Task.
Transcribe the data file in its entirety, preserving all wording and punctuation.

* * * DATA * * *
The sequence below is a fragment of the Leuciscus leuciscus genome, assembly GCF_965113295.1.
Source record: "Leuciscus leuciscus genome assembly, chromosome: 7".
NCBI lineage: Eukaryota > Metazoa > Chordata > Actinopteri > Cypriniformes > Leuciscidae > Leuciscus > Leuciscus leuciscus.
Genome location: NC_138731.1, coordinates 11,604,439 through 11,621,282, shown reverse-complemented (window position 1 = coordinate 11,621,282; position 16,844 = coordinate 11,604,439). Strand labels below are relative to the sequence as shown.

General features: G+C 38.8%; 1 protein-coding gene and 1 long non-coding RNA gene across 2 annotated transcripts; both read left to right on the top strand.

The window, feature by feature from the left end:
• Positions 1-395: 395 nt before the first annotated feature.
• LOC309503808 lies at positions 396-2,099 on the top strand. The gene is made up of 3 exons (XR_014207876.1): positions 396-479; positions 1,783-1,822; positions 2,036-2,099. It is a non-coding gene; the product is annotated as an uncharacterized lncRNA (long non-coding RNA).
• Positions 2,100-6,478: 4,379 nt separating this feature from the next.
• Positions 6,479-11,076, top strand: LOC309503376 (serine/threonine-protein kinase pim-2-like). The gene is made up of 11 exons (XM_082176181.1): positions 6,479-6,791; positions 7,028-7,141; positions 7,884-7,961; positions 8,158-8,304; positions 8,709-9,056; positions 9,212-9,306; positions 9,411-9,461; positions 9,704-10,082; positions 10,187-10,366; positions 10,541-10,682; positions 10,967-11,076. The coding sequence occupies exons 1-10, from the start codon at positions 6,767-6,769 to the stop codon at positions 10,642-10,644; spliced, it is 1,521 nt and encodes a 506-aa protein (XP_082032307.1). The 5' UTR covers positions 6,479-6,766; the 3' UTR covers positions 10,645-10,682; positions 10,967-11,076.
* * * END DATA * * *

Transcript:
The sequence below is a fragment of the Leuciscus leuciscus genome, assembly GCF_965113295.1.
Source record: "Leuciscus leuciscus genome assembly, chromosome: 7".
NCBI lineage: Eukaryota > Metazoa > Chordata > Actinopteri > Cypriniformes > Leuciscidae > Leuciscus > Leuciscus leuciscus.
Genome location: NC_138731.1, coordinates 11,604,439 through 11,621,282, shown reverse-complemented (window position 1 = coordinate 11,621,282; position 16,844 = coordinate 11,604,439). Strand labels below are relative to the sequence as shown.

General features: G+C 38.8%; 1 protein-coding gene and 1 long non-coding RNA gene across 2 annotated transcripts; both read left to right on the top strand.

The window, feature by feature from the left end:
• Positions 1-395: 395 nt before the first annotated feature.
• LOC309503808 lies at positions 396-2,099 on the top strand. The gene is made up of 3 exons (XR_014207876.1): positions 396-479; positions 1,783-1,822; positions 2,036-2,099. It is a non-coding gene; the product is annotated as an uncharacterized lncRNA (long non-coding RNA).
• Positions 2,100-6,478: 4,379 nt separating this feature from the next.
• Positions 6,479-11,076, top strand: LOC309503376 (serine/threonine-protein kinase pim-2-like). The gene is made up of 11 exons (XM_082176181.1): positions 6,479-6,791; positions 7,028-7,141; positions 7,884-7,961; positions 8,158-8,304; positions 8,709-9,056; positions 9,212-9,306; positions 9,411-9,461; positions 9,704-10,082; positions 10,187-10,366; positions 10,541-10,682; positions 10,967-11,076. The coding sequence occupies exons 1-10, from the start codon at positions 6,767-6,769 to the stop codon at positions 10,642-10,644; spliced, it is 1,521 nt and encodes a 506-aa protein (XP_082032307.1). The 5' UTR covers positions 6,479-6,766; the 3' UTR covers positions 10,645-10,682; positions 10,967-11,076.